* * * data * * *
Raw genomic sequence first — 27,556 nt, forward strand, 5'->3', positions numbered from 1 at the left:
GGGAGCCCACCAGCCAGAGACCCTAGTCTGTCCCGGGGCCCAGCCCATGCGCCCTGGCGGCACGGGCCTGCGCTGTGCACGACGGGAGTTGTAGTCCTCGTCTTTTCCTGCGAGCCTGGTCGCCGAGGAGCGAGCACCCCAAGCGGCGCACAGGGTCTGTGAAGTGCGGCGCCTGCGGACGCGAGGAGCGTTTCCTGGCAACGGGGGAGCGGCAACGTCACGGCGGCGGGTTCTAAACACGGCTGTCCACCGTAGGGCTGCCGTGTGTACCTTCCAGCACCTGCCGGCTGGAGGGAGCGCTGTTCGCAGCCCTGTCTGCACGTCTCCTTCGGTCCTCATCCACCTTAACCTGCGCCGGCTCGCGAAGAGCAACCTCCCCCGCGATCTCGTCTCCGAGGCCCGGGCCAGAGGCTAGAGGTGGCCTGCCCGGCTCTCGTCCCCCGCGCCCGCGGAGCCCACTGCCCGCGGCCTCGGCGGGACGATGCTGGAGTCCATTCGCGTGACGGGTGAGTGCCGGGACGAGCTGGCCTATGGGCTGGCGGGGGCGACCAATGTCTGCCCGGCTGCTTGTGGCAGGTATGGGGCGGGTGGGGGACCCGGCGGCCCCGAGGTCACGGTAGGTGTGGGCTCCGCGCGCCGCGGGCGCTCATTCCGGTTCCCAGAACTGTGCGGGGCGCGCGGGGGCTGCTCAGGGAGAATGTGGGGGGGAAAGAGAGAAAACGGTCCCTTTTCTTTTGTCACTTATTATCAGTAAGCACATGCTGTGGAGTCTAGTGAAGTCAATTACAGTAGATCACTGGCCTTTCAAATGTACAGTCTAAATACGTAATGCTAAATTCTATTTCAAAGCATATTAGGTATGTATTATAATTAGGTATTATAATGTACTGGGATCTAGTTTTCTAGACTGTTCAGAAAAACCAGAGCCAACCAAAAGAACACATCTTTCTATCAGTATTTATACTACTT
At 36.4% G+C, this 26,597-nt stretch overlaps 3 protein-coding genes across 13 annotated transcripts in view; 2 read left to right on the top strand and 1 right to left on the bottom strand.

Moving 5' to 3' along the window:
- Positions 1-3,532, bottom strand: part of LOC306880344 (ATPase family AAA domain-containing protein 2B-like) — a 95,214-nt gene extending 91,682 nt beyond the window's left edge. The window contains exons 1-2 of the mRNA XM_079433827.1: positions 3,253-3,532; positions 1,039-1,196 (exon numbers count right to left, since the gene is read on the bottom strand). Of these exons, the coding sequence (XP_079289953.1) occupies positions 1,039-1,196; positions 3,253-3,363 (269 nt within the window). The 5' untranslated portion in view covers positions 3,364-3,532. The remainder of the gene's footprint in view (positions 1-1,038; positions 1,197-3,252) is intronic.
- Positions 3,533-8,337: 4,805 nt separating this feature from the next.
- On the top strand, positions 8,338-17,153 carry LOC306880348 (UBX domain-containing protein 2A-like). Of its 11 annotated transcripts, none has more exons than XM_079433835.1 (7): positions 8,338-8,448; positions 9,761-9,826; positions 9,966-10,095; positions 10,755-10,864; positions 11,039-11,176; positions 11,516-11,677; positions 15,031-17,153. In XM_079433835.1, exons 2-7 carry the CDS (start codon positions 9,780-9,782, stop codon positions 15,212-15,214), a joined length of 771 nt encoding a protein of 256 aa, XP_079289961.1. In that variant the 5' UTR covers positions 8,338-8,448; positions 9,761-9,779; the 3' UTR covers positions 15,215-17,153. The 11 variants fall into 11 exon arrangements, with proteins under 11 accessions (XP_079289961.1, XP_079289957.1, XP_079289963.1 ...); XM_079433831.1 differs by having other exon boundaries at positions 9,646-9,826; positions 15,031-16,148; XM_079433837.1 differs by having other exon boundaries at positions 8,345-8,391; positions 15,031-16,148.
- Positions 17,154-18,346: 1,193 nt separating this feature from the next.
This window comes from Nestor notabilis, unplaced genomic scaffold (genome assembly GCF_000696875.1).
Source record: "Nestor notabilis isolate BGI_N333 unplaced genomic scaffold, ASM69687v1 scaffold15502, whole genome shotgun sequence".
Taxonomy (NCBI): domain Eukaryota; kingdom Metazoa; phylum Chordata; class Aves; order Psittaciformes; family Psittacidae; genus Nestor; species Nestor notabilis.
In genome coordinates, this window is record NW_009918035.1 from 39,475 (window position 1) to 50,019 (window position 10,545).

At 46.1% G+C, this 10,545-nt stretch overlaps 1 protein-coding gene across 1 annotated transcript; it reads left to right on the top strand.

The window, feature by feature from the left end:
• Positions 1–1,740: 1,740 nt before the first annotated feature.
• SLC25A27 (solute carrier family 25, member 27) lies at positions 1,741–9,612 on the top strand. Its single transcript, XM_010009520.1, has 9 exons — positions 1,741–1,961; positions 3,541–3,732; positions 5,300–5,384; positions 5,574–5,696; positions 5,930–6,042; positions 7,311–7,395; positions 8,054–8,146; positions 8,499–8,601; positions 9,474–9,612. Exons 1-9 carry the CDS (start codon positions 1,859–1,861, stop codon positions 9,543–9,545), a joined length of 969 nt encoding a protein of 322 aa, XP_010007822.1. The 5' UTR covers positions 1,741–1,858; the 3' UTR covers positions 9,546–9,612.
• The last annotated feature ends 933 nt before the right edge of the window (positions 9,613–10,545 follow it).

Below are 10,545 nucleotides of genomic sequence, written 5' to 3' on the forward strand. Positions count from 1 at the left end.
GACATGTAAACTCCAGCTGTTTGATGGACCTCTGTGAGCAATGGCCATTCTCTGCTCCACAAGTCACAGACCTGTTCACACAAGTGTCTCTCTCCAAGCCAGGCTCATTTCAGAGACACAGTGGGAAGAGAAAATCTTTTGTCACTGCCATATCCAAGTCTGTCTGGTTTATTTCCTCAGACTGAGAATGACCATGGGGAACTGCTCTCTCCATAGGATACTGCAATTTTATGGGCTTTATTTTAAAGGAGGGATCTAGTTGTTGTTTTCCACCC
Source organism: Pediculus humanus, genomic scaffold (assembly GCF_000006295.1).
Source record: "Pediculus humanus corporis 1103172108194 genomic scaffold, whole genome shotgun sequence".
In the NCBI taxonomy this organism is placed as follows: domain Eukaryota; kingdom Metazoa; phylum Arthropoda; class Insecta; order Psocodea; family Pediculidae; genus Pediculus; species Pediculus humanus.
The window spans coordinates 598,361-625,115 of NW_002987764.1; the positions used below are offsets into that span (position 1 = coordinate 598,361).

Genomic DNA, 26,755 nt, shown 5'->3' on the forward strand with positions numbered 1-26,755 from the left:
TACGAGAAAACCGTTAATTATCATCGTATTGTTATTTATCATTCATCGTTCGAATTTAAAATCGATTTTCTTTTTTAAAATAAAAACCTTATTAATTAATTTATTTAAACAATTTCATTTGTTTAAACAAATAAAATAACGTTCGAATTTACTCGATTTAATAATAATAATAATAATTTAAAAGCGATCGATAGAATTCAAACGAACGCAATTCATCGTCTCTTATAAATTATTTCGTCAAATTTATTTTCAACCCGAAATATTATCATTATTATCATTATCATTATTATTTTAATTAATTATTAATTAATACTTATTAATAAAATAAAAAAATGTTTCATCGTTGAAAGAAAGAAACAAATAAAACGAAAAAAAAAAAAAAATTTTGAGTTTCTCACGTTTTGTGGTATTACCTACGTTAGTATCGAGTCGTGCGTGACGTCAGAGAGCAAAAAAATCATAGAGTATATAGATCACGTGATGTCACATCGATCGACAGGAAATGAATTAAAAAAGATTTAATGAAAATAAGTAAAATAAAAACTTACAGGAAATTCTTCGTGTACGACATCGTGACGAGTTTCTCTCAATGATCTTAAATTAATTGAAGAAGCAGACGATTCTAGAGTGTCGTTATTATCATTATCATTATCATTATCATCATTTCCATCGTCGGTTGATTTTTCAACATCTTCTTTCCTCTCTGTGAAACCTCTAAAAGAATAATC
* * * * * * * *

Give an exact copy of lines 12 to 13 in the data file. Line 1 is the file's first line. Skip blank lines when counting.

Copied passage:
In genome coordinates, this window is record NW_009918035.1 from 39,475 (window position 1) to 50,019 (window position 10,545).

At 46.1% G+C, this 10,545-nt stretch overlaps 1 protein-coding gene across 1 annotated transcript; it reads left to right on the top strand.